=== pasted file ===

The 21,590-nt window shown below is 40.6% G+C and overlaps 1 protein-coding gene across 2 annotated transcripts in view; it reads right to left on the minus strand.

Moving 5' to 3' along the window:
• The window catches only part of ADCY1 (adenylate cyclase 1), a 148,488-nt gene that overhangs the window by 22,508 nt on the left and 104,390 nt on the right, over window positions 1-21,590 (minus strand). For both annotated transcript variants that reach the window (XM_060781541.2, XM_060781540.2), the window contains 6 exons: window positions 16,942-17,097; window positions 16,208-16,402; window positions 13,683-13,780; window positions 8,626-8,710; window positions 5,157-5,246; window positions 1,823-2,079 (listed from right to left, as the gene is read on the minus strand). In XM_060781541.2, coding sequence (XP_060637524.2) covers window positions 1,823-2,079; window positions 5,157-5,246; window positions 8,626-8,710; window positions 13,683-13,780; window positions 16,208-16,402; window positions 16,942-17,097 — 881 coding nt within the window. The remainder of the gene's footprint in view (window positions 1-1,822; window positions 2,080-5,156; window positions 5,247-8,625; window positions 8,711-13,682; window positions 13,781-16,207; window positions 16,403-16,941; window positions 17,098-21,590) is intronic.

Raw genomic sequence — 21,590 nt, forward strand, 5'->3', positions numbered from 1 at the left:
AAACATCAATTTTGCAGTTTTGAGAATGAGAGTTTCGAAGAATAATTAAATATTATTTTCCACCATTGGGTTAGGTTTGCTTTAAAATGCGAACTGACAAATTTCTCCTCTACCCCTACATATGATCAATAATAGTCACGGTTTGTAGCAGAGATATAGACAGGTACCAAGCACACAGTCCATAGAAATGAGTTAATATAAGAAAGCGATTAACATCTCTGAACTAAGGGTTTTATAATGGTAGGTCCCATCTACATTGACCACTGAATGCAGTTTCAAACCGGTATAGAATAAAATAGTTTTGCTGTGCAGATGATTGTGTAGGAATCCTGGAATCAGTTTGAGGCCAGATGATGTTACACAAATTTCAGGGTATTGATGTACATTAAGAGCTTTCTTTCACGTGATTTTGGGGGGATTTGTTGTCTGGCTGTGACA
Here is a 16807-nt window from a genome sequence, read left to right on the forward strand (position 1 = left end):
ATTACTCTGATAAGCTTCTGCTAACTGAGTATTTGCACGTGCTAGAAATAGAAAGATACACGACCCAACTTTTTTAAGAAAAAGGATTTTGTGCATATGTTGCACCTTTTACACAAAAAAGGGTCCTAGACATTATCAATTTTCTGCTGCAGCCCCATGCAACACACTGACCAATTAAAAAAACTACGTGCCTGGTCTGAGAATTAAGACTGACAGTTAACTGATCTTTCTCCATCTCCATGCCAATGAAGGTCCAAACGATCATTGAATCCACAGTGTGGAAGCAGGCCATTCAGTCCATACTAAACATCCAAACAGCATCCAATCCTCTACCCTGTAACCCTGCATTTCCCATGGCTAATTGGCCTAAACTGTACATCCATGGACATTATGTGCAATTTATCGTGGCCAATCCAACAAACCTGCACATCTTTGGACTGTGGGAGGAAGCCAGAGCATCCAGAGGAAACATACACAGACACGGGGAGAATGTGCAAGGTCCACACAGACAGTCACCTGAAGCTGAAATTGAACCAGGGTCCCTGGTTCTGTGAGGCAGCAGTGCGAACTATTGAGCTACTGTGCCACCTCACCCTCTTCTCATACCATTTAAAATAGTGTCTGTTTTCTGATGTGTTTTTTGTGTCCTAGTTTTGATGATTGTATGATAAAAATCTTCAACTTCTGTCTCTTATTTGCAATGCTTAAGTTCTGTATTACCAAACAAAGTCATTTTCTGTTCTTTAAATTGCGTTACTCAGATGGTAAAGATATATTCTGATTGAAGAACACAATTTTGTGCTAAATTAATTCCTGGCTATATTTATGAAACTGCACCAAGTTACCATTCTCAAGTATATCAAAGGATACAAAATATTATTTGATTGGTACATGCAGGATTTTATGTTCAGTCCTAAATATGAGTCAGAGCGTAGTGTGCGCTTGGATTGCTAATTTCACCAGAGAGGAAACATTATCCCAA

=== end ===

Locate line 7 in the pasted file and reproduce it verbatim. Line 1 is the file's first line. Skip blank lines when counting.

ATTACTCTGATAAGCTTCTGCTAACTGAGTATTTGCACGTGCTAGAAATAGAAAGATACACGACCCAACTTTTTTAAGAAAAAGGATTTTGTGCATATGTTGCACCTTTTACACAAAAAAGGGTCCTAGACATTATCAATTTTCTGCTGCAGCCCCATGCAACACACTGACCAATTAAAAAAACTACGTGCCTGGTCTGAGAATTAAGACTGACAGTTAACTGATCTTTCTCCATCTCCATGCCAATGAAGGTCCAAACGATCATTGAATCCACAGTGTGGAAGCAGGCCATTCAGTCCATACTAAACATCCAAACAGCATCCAATCCTCTACCCTGTAACCCTGCATTTCCCATGGCTAATTGGCCTAAACTGTACATCCATGGACATTATGTGCAATTTATCGTGGCCAATCCAACAAACCTGCACATCTTTGGACTGTGGGAGGAAGCCAGAGCATCCAGAGGAAACATACACAGACACGGGGAGAATGTGCAAGGTCCACACAGACAGTCACCTGAAGCTGAAATTGAACCAGGGTCCCTGGTTCTGTGAGGCAGCAGTGCGAACTATTGAGCTACTGTGCCACCTCACCCTCTTCTCATACCATTTAAAATAGTGTCTGTTTTCTGATGTGTTTTTTGTGTCCTAGTTTTGATGATTGTATGATAAAAATCTTCAACTTCTGTCTCTTATTTGCAATGCTTAAGTTCTGTATTACCAAACAAAGTCATTTTCTGTTCTTTAAATTGCGTTACTCAGATGGTAAAGATATATTCTGATTGAAGAACACAATTTTGTGCTAAATTAATTCCTGGCTATATTTATGAAACTGCACCAAGTTACCATTCTCAAGTATATCAAAGGATACAAAATATTATTTGATTGGTACATGCAGGATTTTATGTTCAGTCCTAAATATGAGTCAGAGCGTAGTGTGCGCTTGGATTGCTAATTTCACCAGAGAGGAAACATTATCCCAA